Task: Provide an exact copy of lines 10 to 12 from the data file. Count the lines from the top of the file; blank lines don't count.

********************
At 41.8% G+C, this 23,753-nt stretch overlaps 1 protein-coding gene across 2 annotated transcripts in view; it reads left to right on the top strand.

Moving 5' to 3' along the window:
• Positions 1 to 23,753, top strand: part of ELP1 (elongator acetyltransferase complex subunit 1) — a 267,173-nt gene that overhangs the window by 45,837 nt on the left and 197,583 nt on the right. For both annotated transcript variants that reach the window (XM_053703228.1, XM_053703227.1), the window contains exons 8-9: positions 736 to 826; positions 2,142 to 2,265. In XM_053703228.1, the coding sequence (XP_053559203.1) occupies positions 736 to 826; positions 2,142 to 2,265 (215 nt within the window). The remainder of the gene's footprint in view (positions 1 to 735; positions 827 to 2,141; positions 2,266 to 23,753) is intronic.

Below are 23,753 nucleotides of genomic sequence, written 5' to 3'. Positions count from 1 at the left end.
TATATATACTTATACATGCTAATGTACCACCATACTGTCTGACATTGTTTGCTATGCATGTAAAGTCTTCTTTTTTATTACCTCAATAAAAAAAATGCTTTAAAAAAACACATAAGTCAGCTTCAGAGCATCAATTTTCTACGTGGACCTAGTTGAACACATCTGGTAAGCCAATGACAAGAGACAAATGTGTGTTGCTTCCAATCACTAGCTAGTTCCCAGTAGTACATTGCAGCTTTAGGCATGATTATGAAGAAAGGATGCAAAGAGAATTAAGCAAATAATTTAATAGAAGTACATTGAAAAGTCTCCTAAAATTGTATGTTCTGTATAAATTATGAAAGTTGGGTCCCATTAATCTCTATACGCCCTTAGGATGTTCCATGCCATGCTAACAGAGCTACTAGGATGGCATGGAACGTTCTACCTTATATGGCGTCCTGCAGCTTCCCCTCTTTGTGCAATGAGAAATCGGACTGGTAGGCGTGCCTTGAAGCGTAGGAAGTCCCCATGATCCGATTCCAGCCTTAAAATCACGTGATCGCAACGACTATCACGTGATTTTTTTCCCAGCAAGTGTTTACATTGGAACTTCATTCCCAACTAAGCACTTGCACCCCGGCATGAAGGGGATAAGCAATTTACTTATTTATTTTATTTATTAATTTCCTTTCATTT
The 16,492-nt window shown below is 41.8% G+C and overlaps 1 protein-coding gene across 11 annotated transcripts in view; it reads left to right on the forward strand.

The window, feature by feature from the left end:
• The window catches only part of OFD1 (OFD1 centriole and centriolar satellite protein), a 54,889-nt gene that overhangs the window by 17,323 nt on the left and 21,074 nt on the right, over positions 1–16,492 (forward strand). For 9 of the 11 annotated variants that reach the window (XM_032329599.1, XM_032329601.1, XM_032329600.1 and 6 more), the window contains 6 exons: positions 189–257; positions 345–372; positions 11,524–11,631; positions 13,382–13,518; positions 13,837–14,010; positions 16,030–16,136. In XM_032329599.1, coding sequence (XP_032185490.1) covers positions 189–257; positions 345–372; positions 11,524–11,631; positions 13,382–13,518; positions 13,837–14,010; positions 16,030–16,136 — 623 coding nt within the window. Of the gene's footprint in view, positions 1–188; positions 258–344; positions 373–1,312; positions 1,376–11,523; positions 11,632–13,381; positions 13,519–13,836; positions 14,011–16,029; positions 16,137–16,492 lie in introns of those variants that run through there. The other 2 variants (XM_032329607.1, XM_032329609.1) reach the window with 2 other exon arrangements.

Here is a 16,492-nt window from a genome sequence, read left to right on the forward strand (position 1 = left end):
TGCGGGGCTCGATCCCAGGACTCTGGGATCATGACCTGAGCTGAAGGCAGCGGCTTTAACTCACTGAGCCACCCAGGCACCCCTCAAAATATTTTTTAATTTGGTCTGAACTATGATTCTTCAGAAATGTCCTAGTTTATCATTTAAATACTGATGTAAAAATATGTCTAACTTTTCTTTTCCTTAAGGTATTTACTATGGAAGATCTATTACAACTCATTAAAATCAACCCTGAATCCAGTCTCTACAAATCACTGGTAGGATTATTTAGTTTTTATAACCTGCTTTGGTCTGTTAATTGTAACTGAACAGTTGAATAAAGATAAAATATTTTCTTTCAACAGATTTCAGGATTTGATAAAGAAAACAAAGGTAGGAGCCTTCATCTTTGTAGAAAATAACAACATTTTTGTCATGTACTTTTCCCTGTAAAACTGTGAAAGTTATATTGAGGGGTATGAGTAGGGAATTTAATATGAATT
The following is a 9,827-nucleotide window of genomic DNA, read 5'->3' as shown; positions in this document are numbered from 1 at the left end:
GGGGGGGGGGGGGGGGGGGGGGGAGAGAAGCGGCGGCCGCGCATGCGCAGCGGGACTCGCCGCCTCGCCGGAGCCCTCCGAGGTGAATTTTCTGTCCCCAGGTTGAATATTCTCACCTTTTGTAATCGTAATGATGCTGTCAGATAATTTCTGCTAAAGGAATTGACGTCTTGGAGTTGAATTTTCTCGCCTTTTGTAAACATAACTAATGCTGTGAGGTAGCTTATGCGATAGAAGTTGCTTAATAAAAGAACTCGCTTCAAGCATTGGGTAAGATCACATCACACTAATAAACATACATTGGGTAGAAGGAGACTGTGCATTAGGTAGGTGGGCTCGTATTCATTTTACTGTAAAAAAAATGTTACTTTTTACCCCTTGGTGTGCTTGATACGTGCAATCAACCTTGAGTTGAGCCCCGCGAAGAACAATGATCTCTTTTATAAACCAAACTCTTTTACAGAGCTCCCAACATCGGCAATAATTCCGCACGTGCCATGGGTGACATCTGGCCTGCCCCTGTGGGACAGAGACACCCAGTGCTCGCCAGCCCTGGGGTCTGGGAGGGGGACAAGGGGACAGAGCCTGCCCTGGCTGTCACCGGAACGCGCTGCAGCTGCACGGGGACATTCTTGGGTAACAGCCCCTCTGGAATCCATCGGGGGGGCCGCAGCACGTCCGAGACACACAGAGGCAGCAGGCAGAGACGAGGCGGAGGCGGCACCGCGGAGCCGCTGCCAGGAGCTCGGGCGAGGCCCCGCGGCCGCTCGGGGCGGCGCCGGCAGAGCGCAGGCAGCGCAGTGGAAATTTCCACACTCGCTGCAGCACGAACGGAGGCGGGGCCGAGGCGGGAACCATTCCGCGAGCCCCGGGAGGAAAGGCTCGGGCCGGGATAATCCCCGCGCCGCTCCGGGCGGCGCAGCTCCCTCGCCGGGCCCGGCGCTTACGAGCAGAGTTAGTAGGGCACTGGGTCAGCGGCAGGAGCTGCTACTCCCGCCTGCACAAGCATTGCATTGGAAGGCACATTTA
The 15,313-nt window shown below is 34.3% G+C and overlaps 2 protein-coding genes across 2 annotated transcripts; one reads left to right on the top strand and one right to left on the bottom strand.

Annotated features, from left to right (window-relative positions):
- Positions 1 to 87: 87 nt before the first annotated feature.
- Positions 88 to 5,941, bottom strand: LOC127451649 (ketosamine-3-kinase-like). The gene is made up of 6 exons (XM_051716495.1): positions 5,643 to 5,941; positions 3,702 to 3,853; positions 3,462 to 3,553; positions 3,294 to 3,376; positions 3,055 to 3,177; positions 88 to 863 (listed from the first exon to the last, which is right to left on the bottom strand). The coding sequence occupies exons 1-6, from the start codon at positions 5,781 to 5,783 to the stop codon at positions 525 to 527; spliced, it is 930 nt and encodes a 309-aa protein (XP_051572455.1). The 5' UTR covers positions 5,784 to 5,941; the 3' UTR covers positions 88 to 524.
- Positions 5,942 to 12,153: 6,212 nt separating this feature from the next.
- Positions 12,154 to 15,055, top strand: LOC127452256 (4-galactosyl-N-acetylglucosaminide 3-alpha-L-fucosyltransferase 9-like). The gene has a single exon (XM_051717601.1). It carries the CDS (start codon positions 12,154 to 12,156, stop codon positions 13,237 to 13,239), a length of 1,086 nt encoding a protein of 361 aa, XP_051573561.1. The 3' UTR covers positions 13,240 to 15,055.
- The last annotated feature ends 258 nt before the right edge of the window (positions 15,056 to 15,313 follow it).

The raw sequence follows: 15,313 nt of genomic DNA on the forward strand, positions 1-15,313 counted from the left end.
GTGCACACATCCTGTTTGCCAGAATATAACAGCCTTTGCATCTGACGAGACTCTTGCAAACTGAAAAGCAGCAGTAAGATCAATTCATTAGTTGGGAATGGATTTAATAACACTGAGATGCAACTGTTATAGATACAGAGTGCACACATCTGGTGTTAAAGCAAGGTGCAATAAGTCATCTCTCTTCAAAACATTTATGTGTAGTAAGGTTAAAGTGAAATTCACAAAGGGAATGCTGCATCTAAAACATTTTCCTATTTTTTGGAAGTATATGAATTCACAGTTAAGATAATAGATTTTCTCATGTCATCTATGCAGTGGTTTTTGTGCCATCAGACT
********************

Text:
TGCGGGGCTCGATCCCAGGACTCTGGGATCATGACCTGAGCTGAAGGCAGCGGCTTTAACTCACTGAGCCACCCAGGCACCCCTCAAAATATTTTTTAATTTGGTCTGAACTATGATTCTTCAGAAATGTCCTAGTTTATCATTTAAATACTGATGTAAAAATATGTCTAACTTTTCTTTTCCTTAAGGTATTTACTATGGAAGATCTATTACAACTCATTAAAATCAACCCTGAATCCAGTCTCTACAAATCACTGGTAGGATTATTTAGTTTTTATAACCTGCTTTGGTCTGTTAATTGTAACTGAACAGTTGAATAAAGATAAAATATTTTCTTTCAACAGATTTCAGGATTTGATAAAGAAAACAAAGGTAGGAGCCTTCATCTTTGTAGAAAATAACAACATTTTTGTCATGTACTTTTCCCTGTAAAACTGTGAAAGTTATATTGAGGGGTATGAGTAGGGAATTTAATATGAATT
The following is a 9,827-nucleotide window of genomic DNA, read 5'->3' as shown; positions in this document are numbered from 1 at the left end:
GGGGGGGGGGGGGGGGGGGGGGGAGAGAAGCGGCGGCCGCGCATGCGCAGCGGGACTCGCCGCCTCGCCGGAGCCCTCCGAGGTGAATTTTCTGTCCCCAGGTTGAATATTCTCACCTTTTGTAATCGTAATGATGCTGTCAGATAATTTCTGCTAAAGGAATTGACGTCTTGGAGTTGAATTTTCTCGCCTTTTGTAAACATAACTAATGCTGTGAGGTAGCTTATGCGATAGAAGTTGCTTAATAAAAGAACTCGCTTCAAGCATTGGGTAAGATCACATCACACTAATAAACATACATTGGGTAGAAGGAGACTGTGCATTAGGTAGGTGGGCTCGTATTCATTTTACTGTAAAAAAAATGTTACTTTTTACCCCTTGGTGTGCTTGATACGTGCAATCAACCTTGAGTTGAGCCCCGCGAAGAACAATGATCTCTTTTATAAACCAAACTCTTTTACAGAGCTCCCAACATCGGCAATAATTCCGCACGTGCCATGGGTGACATCTGGCCTGCCCCTGTGGGACAGAGACACCCAGTGCTCGCCAGCCCTGGGGTCTGGGAGGGGGACAAGGGGACAGAGCCTGCCCTGGCTGTCACCGGAACGCGCTGCAGCTGCACGGGGACATTCTTGGGTAACAGCCCCTCTGGAATCCATCGGGGGGGCCGCAGCACGTCCGAGACACACAGAGGCAGCAGGCAGAGACGAGGCGGAGGCGGCACCGCGGAGCCGCTGCCAGGAGCTCGGGCGAGGCCCCGCGGCCGCTCGGGGCGGCGCCGGCAGAGCGCAGGCAGCGCAGTGGAAATTTCCACACTCGCTGCAGCACGAACGGAGGCGGGGCCGAGGCGGGAACCATTCCGCGAGCCCCGGGAGGAAAGGCTCGGGCCGGGATAATCCCCGCGCCGCTCCGGGCGGCGCAGCTCCCTCGCCGGGCCCGGCGCTTACGAGCAGAGTTAGTAGGGCACTGGGTCAGCGGCAGGAGCTGCTACTCCCGCCTGCACAAGCATTGCATTGGAAGGCACATTTA